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Opinion & Analysis

Clear telltales of Ponzi scheme in the making

Fraudsters use genuine asset class such as Bitcoin to lure unsuspecting investors. FILE PHOTO | NMG
Fraudsters use genuine asset class such as Bitcoin to lure unsuspecting investors. FILE PHOTO | NMG 

In the past one week, two friends separately approached me to check out some wonderful investment opportunity.

What’s interesting was that each opportunity involved bitcoin and promised monthly returns in the double digits. No doubt bitcoin has had a spectacular run this year but something wasn’t right.

All opportunities fit the characterisation of a Ponzi scheme – an investment scheme built on paying out old investors with money brought in from new ones.

Later after this episode, I kept on wondering; what if there are other investors handing their life savings to swindlers? For that, allow me to share a few thoughts on how to stay safe.

First, ask the right questions. Most scams like to associate themselves with a certain asset class – in this case bitcoin. The reality is that most of these schemes run swindles but use a proper asset class to disguise their true nature.

Probed a little, you’re likely to discover a glaring disconnect between the performance of the purported asset and the returns being generated.

Questions to ask may include; why is the return so abnormally high relative to its underlying asset? Why is the return higher relative to other asset classes? What institutions are investing with them? What’s their track record? Is the business licensed in some form or fashion?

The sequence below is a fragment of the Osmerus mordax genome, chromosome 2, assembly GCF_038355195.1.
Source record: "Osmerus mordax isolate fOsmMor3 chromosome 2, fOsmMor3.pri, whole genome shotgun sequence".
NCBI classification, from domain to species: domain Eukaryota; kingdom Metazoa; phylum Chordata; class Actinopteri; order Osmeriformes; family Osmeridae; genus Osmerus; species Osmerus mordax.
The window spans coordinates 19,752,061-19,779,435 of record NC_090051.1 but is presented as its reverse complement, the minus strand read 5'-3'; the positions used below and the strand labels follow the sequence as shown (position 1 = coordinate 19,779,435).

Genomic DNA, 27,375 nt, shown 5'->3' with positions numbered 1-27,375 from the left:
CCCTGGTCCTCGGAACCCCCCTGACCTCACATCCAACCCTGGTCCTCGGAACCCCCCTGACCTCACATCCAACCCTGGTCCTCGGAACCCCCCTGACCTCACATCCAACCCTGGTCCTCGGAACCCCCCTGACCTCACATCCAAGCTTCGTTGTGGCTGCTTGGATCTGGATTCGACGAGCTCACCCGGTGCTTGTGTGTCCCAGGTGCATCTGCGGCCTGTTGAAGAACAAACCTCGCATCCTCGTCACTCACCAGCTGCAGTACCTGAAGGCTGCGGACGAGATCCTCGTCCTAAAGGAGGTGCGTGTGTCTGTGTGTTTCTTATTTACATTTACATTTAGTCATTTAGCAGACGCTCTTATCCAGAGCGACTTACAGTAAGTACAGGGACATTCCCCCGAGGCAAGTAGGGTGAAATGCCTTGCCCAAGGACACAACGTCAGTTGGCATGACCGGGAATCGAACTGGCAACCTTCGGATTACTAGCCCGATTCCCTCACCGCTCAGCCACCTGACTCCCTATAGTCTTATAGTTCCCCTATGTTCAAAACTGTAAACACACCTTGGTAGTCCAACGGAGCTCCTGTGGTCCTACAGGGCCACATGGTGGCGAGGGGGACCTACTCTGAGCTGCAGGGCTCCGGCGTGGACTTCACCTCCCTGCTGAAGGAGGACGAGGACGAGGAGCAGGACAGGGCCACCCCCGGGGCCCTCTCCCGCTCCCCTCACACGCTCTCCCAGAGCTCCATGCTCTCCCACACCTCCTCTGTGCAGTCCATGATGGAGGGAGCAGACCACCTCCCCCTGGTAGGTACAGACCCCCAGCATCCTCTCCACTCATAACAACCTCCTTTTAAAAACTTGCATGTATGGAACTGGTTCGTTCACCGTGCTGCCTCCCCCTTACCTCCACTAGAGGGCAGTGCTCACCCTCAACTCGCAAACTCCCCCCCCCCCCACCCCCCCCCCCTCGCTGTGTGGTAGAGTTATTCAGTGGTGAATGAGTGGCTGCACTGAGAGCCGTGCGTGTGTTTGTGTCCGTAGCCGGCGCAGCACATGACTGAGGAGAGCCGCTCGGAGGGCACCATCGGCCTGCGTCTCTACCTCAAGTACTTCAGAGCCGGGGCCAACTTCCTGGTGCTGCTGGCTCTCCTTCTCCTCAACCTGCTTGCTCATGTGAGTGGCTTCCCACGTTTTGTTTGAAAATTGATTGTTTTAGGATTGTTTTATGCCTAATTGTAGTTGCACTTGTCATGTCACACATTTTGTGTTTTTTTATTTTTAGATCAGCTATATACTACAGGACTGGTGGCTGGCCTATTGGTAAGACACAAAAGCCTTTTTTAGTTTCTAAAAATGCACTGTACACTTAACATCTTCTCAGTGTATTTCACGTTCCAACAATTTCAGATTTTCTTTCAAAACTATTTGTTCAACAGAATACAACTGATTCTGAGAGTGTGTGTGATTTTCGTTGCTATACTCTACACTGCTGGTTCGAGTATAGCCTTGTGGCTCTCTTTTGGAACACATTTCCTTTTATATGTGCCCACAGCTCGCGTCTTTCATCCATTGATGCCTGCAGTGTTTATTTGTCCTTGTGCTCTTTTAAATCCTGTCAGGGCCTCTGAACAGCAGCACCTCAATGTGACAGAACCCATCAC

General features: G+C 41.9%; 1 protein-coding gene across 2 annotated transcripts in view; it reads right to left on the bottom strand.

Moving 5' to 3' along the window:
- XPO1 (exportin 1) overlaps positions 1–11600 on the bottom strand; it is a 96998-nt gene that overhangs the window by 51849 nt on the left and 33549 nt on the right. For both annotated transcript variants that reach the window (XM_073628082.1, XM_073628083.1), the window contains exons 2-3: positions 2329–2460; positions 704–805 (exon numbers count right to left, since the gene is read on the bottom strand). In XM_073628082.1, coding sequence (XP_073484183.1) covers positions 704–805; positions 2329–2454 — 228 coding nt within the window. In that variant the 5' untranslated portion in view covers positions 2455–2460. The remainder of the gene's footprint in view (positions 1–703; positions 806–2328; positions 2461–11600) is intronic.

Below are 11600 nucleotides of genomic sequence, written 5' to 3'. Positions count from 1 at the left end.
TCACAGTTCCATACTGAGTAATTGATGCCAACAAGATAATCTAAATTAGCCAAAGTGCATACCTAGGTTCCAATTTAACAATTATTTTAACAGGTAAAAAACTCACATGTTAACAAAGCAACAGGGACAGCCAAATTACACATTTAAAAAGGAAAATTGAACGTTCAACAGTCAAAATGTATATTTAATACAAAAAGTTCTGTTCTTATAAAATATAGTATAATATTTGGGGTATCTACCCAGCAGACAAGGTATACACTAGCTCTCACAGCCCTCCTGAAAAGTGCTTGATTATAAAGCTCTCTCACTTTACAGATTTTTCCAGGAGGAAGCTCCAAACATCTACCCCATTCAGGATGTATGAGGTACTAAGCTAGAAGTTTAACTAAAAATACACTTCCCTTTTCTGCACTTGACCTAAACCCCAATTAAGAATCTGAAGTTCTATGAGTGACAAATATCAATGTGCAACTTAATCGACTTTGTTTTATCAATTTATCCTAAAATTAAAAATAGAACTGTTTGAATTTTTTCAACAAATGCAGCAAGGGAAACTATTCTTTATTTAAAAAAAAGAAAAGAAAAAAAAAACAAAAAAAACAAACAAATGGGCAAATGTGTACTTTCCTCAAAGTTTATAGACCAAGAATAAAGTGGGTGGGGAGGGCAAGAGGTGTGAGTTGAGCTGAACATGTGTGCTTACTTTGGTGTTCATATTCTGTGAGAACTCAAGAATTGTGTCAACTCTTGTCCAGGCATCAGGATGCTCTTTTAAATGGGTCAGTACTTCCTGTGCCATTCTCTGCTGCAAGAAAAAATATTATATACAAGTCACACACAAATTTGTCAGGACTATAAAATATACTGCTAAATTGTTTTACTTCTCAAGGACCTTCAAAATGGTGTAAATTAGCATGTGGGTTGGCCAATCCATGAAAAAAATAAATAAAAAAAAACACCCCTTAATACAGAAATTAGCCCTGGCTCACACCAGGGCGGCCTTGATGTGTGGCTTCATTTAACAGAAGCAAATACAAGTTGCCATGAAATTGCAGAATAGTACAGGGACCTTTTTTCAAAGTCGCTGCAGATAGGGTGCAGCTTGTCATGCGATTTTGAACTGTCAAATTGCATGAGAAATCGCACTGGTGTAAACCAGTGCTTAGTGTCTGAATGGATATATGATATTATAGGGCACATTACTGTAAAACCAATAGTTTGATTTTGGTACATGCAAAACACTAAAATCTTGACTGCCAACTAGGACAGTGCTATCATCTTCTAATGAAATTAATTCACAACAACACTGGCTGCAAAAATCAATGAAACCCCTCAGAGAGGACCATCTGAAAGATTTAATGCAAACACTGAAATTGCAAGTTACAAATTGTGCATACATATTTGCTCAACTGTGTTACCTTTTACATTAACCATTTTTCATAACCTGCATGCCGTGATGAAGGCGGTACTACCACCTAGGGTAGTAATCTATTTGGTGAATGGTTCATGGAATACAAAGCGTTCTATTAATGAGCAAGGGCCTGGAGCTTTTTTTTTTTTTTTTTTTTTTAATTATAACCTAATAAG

Are they comfortable that any financial regulator is made known of their existence? In addition, as a basic rule of thumb, ignore anyone promising over 10 per cent a month. Also avoid “complex strategies” that cannot be divulged. 

Second, do your own homework. The value of doing research before investing cannot be overstated. Don’t fall for the usual trick used by these schemes – using your friends and family to do their bidding.

In fact, this strategy has become common that it now has its own name: affinity fraud. The reasoning is simple: we trust people we think are like ourselves. Ponzi schemes are almost always based on exploiting the trust of a tight social network.

A good number of Kenyans who lost an estimated Sh5 billion in pyramid schemes sometime back were preyed on by church members.

To avoid this affinity trap, simply researching on these areas might save you a fortune; identity of the organisers behind the venture, their qualifications, revelations from former working colleagues, court cases and so on. You’ll be amazed at what you find.

Thirdly, if part of the operation will involve bringing other members, then run. In a Ponzi scheme, new investors are needed to be brought in to pay back the old investors.

There’s never any actual investment; the debt just rolls over. This means that the scheme requires an endless supply of new investors.

In closing, Ponzi schemes are real and may be making a comeback. Don’t be a fool to easily part with your hard-earned money.

But just in case you’ve invested in such schemes, quickly cut your losses. But in case, you only want to test, just make sure all your investment eggs are not in one basket.

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